Gelatin is a translucent, colorless, odorless, and nearly tasteless substance that is made by prolonged boiling of skin, cartilage and bones from animals. It’s made primarily from the stuff meat industries have left over – like pork skins and cattle bones.
On a commercial scale, gelatin is made from by-products of the meat and leather industry. Gelatin is derived from pork skins, pork, horses, and cattle bones, or split cattle hides. The raw materials are prepared by different curing, acid, and alkali processes which are employed to extract the dried collagen hydrolysate. These processes may take up to several weeks, and differences in such processes have great effects on the properties of the final gelatin products.
Gelatin is an irreversibly hydrolysed form of collagen, and is classified as a ”foodstuff”. Common examples of foods that contain gelatin are gelatin desserts, trifles, aspic, marshmallows, candy corn, and confections such as Peeps, gummy bears, fruit snacks, and jelly babies. Gelatin may be used as a stabilizer, thickener, or texturizer in foods such as yogurt, cream cheese, and margarine; it is used, as well, in fat-reduced foods to simulate the mouthfeel of fat and to create volume without adding calories.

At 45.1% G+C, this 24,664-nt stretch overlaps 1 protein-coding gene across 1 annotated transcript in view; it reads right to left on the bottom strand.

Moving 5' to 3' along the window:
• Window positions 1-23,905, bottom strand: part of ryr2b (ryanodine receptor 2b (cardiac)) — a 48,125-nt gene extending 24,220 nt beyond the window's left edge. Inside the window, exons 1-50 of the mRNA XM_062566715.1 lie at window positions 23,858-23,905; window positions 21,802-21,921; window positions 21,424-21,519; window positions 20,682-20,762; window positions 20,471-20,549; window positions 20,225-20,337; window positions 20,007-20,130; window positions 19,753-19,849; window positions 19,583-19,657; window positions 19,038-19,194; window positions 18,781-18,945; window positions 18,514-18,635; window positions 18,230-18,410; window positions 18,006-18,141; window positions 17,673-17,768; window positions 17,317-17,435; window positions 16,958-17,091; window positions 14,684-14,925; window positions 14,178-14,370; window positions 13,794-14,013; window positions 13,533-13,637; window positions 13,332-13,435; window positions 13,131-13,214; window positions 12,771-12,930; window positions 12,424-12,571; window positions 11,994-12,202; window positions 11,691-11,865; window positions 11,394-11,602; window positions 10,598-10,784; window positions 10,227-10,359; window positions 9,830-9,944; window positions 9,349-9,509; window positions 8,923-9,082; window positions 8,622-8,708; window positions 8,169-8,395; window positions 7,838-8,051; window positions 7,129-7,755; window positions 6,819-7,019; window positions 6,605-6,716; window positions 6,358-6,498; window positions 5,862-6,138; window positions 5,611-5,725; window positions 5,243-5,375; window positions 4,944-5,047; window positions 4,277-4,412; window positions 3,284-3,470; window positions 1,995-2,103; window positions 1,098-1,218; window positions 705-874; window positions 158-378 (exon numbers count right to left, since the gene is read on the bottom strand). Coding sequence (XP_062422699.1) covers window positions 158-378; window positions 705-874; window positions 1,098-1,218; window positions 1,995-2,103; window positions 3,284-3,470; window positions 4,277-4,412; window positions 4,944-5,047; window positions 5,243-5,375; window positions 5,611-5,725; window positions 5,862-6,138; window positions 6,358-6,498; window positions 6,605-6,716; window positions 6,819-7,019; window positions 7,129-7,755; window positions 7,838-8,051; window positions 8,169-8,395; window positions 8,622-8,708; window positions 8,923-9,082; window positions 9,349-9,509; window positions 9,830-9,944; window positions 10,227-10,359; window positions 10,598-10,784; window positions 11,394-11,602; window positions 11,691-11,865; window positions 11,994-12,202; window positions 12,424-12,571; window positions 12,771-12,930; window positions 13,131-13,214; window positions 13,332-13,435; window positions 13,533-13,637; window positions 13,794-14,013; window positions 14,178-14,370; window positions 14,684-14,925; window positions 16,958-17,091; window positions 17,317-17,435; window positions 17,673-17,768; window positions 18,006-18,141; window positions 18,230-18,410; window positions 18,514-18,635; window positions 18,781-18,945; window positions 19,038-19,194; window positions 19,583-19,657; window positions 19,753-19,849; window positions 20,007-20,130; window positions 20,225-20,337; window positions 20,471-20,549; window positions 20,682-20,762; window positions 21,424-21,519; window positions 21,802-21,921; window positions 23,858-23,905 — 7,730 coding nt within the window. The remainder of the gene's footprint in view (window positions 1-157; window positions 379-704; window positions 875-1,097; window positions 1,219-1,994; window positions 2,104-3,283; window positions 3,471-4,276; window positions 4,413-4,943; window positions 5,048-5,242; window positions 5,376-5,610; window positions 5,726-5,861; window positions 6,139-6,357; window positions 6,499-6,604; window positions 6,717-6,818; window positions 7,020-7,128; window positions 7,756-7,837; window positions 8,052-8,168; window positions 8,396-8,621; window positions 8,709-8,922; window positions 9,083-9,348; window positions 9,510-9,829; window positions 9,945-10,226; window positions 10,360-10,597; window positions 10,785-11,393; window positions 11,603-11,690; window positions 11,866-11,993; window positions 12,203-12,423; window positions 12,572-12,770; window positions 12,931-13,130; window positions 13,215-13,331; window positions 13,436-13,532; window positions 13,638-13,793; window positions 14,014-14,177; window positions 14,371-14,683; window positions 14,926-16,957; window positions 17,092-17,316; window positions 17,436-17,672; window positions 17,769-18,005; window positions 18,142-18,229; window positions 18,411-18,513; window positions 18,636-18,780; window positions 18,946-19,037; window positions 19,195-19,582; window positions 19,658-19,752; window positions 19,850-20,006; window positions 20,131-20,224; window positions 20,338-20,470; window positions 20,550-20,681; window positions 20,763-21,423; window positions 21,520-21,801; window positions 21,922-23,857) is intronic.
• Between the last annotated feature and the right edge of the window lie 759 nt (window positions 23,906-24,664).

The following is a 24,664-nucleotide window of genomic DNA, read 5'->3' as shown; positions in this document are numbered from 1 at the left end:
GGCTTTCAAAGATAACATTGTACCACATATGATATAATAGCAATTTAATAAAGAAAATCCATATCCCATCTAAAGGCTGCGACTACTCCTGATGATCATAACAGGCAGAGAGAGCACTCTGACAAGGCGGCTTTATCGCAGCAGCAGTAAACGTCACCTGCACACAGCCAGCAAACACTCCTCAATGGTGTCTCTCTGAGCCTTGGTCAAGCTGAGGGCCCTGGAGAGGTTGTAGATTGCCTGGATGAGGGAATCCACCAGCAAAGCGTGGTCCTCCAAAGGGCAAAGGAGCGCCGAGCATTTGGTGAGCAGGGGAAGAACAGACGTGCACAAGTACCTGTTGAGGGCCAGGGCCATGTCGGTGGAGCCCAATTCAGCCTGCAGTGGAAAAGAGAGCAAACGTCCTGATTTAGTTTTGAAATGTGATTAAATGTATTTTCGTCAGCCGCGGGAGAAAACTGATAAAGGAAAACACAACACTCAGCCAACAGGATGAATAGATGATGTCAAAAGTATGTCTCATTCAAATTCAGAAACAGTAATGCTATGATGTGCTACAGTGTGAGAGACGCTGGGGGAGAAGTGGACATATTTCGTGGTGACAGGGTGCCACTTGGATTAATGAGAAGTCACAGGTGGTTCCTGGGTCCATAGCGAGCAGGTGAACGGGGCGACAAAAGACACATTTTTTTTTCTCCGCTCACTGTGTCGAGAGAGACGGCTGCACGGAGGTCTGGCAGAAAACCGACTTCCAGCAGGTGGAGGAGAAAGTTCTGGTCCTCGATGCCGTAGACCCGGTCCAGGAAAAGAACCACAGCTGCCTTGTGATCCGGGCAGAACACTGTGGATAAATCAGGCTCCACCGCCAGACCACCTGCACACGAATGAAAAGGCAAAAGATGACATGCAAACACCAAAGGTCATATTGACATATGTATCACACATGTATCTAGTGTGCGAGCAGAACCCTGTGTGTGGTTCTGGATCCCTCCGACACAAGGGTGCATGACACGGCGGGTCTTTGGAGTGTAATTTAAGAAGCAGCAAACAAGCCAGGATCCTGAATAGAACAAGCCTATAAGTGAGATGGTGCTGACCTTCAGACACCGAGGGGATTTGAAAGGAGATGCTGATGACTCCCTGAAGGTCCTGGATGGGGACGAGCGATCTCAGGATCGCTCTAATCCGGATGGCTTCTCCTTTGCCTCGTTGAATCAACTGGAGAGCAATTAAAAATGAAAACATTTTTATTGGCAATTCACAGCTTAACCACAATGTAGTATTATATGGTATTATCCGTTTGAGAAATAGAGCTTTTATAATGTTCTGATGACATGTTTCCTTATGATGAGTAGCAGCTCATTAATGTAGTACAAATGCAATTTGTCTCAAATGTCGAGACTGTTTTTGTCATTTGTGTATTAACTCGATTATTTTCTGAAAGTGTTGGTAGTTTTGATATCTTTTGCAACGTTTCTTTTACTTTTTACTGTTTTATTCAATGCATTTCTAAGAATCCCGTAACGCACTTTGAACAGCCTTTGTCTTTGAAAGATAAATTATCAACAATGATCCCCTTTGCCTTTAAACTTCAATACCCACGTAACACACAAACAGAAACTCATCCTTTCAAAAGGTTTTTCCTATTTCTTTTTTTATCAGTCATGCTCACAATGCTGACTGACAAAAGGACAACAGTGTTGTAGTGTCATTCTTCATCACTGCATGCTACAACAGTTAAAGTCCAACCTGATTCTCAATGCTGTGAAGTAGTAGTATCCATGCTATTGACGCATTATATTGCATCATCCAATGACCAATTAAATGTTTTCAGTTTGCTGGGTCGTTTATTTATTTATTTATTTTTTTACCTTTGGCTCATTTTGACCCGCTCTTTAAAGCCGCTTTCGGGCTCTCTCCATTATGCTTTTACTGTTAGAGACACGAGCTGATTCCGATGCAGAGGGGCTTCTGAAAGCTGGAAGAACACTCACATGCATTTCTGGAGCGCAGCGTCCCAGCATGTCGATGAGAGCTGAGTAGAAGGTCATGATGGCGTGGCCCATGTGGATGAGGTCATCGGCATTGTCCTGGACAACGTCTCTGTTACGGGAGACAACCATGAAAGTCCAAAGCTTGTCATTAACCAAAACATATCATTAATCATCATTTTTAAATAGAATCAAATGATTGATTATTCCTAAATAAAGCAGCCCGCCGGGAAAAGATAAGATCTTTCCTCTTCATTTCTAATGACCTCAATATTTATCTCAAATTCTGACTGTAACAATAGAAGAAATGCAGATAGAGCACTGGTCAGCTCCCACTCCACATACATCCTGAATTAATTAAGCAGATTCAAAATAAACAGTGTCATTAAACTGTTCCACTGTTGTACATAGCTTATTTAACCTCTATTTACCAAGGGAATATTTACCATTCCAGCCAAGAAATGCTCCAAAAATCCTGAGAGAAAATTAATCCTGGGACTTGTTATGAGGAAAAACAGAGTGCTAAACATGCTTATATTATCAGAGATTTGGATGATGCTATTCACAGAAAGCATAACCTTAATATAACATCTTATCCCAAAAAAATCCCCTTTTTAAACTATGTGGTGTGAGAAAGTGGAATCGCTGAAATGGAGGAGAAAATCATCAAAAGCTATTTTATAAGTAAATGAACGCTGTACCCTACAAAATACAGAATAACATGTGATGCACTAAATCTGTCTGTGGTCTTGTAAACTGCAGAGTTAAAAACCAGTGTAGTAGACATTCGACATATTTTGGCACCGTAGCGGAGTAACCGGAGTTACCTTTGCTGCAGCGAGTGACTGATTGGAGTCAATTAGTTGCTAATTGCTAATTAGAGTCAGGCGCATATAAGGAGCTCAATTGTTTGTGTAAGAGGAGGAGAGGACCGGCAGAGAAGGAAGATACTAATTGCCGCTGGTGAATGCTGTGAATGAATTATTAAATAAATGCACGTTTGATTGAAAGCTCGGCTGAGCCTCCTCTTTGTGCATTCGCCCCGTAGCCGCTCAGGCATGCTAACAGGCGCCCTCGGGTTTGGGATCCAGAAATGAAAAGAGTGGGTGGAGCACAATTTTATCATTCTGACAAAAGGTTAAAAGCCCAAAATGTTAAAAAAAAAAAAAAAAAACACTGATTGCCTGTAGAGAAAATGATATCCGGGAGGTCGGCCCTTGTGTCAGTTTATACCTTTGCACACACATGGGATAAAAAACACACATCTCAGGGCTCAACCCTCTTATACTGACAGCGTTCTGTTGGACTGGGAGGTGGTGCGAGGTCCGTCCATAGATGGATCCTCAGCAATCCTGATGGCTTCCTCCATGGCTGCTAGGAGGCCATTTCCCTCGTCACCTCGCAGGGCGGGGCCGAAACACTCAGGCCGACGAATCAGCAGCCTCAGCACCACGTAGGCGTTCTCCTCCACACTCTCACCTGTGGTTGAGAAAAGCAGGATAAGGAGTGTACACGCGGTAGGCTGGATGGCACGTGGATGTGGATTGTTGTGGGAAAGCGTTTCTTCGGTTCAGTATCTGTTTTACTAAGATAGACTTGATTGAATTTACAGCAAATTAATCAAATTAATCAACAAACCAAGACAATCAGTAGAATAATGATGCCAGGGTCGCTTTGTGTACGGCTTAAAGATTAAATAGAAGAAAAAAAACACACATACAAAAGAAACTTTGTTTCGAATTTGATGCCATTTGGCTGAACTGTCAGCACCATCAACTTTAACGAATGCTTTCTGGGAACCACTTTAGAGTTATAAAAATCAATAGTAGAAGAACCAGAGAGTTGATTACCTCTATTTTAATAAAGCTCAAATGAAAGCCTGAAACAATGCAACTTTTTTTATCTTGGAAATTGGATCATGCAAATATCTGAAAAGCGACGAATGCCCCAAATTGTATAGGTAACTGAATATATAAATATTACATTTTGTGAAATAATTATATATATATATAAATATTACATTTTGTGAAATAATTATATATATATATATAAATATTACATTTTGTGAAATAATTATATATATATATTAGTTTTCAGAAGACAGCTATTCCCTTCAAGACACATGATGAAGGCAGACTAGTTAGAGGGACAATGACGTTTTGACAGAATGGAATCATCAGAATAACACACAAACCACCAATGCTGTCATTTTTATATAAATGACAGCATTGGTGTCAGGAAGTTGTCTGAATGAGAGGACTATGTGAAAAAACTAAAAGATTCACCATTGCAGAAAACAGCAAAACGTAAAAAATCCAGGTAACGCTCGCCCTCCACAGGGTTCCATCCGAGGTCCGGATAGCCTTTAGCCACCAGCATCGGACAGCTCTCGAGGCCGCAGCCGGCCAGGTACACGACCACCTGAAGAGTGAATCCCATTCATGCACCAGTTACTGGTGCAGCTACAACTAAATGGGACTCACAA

Gelatin is used for the clarification of juices, such as apple juice, and of vinegar. Isinglass, from the swim bladders of fish, is still used as a fining agent for wine and beer. Beside hartshorn jelly, from deer antlers (hence the name “hartshorn”), isinglass was one of the oldest sources of gelatin.
If the physical material that will be used in production is derived from bones, dilute acid solutions are used to remove calcium and similar salts. Hot water or several solvents may be used for de-greasing. Maximum fat content of the material should not exceed 1% before the main extraction step. If the raw material is hides and skin, size reduction, washing, removing hair from the hides, and de-greasing are the most important pretreatments used to make the hides and skins ready for the main extraction step. Raw material preparation for extraction is done by three different methods: acid, alkali, and enzymatic treatments. Acid treatment is especially suitable for less fully crosslinked materials such as pig skin collagen. Pig skin collagen is less complex than the collagen found in bovine hides. Acid treatment is faster than alkali treatment and normally requires 10 to 48 hours. Alkali treatment is suitable for more complex collagen, e.g., the collagen found in bovine hides. This process requires longer time, normally several weeks. The purpose of the alkali treatment is to destroy certain chemical crosslinkages still present in collagen. The gelatin obtained from acid treated raw material has been called type-A gelatin, and the gelatin obtained from alkali treated raw material is referred to as type-B gelatin. Enzymatic treatments used for preparing raw material for the main extraction step are relatively new